As far as which index to use, I'd pick the index which VTI tracks (*) if I were only investing in US equities.  In general, I'd pick the broadest index for the applicable investment and region - so if I were investing in bonds or foreign equities I'd look for analogous indices.  Or you can just track against VTSAX so that you'll know how you're going to do going forward once you figure out that stock picking is a lot of extra time, stress, effort, taxes, risk, and investment expense, all for less money in the long run.  ;)

(*) <pedantic>VTI is an ETF, not an index</pedantic>

MustacheAndaHalf

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Re: How do you track your performance?
« Reply #30 on: May 09, 2020, 03:03:39 AM »
3.  Incorrect or lack of adjustment for risk.
I'm curious about your definition for "adjustment for risk", and what you think of Vanguard Total Stock Market (VTI) as a benchmark for individual stock picks (like Macy's or Dine Brands).  I kinda wonder if that was the best choice, myself - maybe "small cap growth" was more appropriate.  Would you further divide performance by some risk factor, maybe the stock's Beta?
I always think of the Sharpe ratio as the tool to measure risk. Iíve never tried to get that fancy for my own investing.
The Sharpe ratio is what I would recommend as well.

As far as which index to use, I'd pick the index which VTI tracks (*) if I were only investing in US equities.  In general, I'd pick the broadest index for the applicable investment and region - so if I were investing in bonds or foreign equities I'd look for analogous indices.  Or you can just track against VTSAX so that you'll know how you're going to do going forward once you figure out that stock picking is a lot of extra time, stress, effort, taxes, risk, and investment expense, all for less money in the long run.  ;)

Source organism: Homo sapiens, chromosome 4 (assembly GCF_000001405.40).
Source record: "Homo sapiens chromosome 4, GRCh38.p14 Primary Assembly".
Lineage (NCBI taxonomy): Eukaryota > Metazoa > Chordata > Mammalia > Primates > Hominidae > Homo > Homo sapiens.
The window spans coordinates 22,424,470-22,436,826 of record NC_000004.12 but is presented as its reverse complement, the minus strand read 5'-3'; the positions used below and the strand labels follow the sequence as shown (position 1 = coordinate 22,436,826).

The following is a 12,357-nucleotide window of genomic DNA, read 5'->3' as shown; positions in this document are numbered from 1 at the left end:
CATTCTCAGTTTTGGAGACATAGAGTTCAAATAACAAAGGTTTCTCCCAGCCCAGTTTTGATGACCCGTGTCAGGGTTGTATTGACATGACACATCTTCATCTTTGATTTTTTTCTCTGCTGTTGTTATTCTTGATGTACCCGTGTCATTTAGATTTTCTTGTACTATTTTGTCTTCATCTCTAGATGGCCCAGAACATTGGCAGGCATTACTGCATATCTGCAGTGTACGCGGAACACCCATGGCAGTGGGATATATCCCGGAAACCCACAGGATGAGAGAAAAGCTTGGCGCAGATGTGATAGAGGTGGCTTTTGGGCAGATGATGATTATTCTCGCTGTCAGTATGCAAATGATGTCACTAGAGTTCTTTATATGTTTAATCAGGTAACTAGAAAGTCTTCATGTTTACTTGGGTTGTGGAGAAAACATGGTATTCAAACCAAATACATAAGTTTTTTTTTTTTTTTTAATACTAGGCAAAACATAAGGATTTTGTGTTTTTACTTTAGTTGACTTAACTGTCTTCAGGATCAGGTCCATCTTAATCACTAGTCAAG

(*) <pedantic>VTI is an ETF, not an index</pedantic>
You're correct that usually an index is used as a benchmark, and VTI is an ETF, not an index.  I am of the view using a pure index ignores trading costs, so I prefer an actual ETF used as a benchmark for my experiments.  (Maybe VTI is a poor example, since it has no trading costs: $0 to buy/sell, $0.01 bid-ask spread that trades halfway between).

My usual websites (Yahoo Finance, Morningstar) do not list a Sharpe ratio for individual stocks.  Is there an authoritative source for looking up the Sharpe ratio for stocks DIN, M, and DXPE ?

vand

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Re: How do you track your performance?
« Reply #31 on: May 09, 2020, 03:15:17 AM »
Whenever I've tried asking, I get one or more of the following:
1.  Incorrect calculations of return.
2.  They ignore my request.
3.  Incorrect or lack of adjustment for risk.
4.  Incorrect or lack of adjustment for taxes.